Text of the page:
Boniface wasn’t the first to understand this important principle. The earliest church, as recorded by Luke in Acts, was not concerned only about fixing the personal morality and the private religious life of the new converts. The early church was not persecuted for producing worshippers of Christ, neither was it persecuted for the individual moral purity of its members. It was the bold and uncompromising declaration that “there is another King, one Jesus” that earned the Christians the privilege to feed the lions and to become living torches for the Emperors’ parties. The Christian Gospel was specifically directed against the central idol in that society—the cult to the Emperor—in its declaration that Jesus Christ was the King of kings and the Lord of lords. Only in the context of such a comprehensive challenge against the central dogma—or idol—of the social order can an individual soul find the emotional fuel and the strength to remain faithful to their Lord and Savior in their practical daily life; and only in the context of a comprehensive worldview as opposed to the dominant worldview of the culture can a believer find his place in the Kingdom of God as a civilization alternative to the wicked parody of civilization he has around himself. A Christian with a theology for the salvation of his soul only, without a theology for the reformation of his culture to challenge the idols of the day, is a Christian living double life: His spirit will serve God while his body and mind and money and work and relationships will serve the idols. Eventually, if he is not equipped with the knowledge that will close this gap, he will be severely tempted to let his spirit follow his mind and body and money and work and relationships, and he will submit to idols.

That’s what happened to St. Boniface’s spiritual children after his first five years on the field. He learned his lesson, and so he acted accordingly.

Very few missionaries today understand this important truth of foreign missions. Missions today are not comprehensive missions to the nations; they are missions only to “save souls.” You will be hard pressed to find any mission organizations that train or encourage their missionaries to identify or confront the central idols of a culture. Very few precious missionaries ever confront cultural idols; most are only focused on the mantra of “saving souls.” As if it’s possible to separate the soul of a man from his culture, from his relationships, and from the legal, economic, and political reality of his culture.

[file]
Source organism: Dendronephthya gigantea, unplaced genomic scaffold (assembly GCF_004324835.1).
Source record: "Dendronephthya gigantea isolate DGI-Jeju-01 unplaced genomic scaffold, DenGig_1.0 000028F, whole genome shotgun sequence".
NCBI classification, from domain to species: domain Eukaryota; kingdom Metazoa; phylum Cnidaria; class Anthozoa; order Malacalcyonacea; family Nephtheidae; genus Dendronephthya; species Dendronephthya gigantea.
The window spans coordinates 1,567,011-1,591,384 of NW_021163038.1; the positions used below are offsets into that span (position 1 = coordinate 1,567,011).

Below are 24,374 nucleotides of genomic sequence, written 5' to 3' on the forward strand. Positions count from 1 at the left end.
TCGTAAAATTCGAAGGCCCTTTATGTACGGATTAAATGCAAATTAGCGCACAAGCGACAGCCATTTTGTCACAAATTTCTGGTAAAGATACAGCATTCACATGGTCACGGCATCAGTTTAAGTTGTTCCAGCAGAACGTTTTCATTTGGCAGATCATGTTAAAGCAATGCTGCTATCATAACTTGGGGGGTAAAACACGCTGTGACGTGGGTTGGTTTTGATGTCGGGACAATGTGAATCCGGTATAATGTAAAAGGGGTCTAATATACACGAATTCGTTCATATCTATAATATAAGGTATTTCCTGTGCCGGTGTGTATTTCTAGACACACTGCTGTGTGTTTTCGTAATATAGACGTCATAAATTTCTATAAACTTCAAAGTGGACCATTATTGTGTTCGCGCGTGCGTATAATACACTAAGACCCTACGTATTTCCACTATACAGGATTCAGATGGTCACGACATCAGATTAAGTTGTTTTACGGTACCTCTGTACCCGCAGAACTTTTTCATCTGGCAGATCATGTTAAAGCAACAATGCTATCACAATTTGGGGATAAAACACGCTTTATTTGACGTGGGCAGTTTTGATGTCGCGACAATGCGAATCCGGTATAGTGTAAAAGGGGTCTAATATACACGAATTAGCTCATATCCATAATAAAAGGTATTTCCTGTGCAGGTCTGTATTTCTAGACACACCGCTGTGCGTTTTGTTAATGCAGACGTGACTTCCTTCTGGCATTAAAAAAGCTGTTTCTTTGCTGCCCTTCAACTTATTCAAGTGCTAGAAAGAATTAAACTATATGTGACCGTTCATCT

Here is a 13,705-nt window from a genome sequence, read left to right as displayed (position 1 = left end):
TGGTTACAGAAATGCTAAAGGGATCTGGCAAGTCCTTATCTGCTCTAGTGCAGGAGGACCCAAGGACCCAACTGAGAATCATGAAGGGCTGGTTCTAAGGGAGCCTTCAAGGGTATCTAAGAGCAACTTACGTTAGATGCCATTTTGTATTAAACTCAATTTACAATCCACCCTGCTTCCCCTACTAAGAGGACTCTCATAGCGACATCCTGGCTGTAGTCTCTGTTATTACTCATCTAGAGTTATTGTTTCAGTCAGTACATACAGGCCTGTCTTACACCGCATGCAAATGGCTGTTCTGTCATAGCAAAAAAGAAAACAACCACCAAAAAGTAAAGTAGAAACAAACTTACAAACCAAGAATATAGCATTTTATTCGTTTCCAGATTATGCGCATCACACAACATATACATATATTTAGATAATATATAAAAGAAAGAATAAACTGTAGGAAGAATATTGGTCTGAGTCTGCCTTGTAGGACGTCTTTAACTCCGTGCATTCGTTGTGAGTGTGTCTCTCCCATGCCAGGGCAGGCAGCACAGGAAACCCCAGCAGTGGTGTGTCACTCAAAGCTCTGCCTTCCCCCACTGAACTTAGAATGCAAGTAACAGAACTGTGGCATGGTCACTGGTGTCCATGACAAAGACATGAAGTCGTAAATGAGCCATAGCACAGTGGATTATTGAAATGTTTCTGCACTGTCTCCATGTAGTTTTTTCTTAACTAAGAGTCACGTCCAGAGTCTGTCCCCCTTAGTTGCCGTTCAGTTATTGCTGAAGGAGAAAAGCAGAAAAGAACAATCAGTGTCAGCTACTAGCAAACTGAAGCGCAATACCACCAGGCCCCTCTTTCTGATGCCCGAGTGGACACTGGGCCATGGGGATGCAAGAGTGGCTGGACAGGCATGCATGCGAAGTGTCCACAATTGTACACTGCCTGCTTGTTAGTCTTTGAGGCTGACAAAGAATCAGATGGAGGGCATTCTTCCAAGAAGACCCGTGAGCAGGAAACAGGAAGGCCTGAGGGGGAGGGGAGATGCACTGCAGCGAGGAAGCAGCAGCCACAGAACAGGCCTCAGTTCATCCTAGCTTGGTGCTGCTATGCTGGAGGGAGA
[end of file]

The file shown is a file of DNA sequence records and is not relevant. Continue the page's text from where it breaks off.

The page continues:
Societies today have their sacred oaks. And yet, we seldom see missionaries who challenge that central idol of societies. No wonder Europe—where it has taken the strongest hold on society—is believed to be “the graveyard of missionaries.” Missionaries would go and do evangelism, plant churches, convert souls, and establish regular services. And when they went back home, it was only a matter of a couple of years before those churches disintegrated. And no wonder: A new convert worships Christ on Sunday morning, but then starting from Monday morning through Saturday night his life is shaped, defined, and controlled by the idol of the almighty welfare state. And because the missionary is usually silent and never challenges this central idol, the new believer has no ideology, no worldview, and no alternatives, and he is left without any means to oppose that control.

Eventually, like St. Boniface found out, the god of Monday morning takes over, and the God of Sunday morning remains only an empty religious shell. A believer left without means to defend his faith against a powerful idol will eventually give in. And when thousands of missionaries in a culture see the fruit of their diligent work destroyed, they declare that culture a “graveyard for missionaries.”

But such description is wrong. No culture is a “graveyard for missionaries.” The fault lies with the missionaries themselves. The truth is, they never even started the real missionary work. A missionary is not a missionary until they set their ax against the roots of the culture’s sacred oaks. They are not a missionary until they have issued a challenge against the central idols of that culture. A mission that only addresses the individual soul and never the society in which that soul operates is an exercise in futility. Only a comprehensive challenge, a message that proclaims Jesus Christ as Lord over everything—including rulers and powers—can win a nation for Christ.

That is a lesson that modern missionaries need to learn.

St. Boniface’s strategy to destroy the shrines of the pagan gods cost him his life. Thirty years after felling the Oak of Thor, the aged archbishop was attacked by pagan Frisians, whose shrines he had destroyed a few days earlier. His biographer claims that they only wanted the treasures he carried in his chests. When they opened the chests, however, they discovered only the books he carried with himself.

But we’ll leave books and missions for another article.